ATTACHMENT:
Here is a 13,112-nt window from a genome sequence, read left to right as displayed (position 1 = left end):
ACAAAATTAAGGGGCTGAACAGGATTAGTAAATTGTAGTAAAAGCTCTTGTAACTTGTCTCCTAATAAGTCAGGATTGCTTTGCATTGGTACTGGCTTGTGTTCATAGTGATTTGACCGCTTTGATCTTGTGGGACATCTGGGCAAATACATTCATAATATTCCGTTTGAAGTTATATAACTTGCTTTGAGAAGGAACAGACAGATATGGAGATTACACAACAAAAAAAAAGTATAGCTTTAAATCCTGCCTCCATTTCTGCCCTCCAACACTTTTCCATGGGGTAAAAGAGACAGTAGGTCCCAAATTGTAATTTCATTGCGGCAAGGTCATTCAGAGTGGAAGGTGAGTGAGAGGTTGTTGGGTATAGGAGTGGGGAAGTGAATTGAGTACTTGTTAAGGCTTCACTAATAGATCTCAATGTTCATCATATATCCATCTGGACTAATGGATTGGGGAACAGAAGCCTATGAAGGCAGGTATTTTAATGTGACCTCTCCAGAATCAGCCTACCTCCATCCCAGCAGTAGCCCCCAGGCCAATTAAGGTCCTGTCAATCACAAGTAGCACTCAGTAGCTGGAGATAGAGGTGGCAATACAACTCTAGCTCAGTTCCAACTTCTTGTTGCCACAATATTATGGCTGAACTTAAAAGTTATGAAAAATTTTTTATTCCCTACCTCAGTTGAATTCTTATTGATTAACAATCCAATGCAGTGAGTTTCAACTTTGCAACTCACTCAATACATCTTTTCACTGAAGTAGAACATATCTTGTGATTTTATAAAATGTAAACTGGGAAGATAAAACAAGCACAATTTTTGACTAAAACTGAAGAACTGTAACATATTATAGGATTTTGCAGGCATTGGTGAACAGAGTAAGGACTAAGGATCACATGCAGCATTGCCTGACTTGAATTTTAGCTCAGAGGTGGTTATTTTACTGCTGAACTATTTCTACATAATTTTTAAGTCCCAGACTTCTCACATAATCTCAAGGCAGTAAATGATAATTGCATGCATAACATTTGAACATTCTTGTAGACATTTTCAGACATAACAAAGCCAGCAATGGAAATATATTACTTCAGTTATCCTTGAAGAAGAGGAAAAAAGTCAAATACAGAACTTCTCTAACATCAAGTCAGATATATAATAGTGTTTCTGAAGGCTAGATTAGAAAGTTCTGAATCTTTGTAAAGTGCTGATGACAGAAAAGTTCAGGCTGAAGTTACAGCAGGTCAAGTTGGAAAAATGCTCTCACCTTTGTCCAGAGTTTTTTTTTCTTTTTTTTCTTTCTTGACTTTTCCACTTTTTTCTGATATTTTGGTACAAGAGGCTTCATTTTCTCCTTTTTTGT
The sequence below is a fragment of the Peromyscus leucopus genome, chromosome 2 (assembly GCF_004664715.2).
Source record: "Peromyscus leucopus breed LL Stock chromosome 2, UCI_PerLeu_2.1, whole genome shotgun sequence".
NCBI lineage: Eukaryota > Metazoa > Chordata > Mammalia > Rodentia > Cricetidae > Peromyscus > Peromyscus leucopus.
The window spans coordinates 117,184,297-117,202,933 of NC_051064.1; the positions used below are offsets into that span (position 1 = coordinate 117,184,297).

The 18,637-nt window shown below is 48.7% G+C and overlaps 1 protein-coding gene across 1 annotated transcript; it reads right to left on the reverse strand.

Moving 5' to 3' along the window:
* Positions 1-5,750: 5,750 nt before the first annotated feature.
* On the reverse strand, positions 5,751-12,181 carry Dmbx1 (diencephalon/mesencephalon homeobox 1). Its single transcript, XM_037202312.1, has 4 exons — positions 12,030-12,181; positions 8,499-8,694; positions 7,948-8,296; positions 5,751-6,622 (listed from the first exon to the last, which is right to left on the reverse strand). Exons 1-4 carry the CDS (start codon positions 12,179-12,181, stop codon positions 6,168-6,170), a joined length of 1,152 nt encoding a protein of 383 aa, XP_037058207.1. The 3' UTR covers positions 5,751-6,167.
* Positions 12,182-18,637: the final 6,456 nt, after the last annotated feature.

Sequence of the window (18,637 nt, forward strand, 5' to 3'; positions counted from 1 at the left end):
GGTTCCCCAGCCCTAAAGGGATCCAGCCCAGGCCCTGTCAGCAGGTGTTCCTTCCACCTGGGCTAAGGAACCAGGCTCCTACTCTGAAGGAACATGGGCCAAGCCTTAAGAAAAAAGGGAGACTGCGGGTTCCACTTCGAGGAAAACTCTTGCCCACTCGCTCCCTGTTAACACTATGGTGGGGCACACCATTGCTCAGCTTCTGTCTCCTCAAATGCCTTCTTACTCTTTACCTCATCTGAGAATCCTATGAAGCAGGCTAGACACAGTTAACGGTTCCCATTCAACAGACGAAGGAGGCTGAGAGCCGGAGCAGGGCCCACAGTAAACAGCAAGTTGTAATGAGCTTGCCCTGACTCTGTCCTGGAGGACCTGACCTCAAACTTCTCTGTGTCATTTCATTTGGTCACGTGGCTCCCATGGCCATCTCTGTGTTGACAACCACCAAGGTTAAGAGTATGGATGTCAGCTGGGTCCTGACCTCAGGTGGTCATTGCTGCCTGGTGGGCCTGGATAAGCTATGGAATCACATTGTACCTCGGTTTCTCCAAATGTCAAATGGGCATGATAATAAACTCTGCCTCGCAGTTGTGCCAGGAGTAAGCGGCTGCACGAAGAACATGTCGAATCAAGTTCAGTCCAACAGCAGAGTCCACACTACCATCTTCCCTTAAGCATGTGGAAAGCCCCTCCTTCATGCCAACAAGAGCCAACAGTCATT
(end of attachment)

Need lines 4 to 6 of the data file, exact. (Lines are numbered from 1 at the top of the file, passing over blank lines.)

Source record: "Peromyscus leucopus breed LL Stock chromosome 2, UCI_PerLeu_2.1, whole genome shotgun sequence".
NCBI lineage: Eukaryota > Metazoa > Chordata > Mammalia > Rodentia > Cricetidae > Peromyscus > Peromyscus leucopus.
The window spans coordinates 117,184,297-117,202,933 of NC_051064.1; the positions used below are offsets into that span (position 1 = coordinate 117,184,297).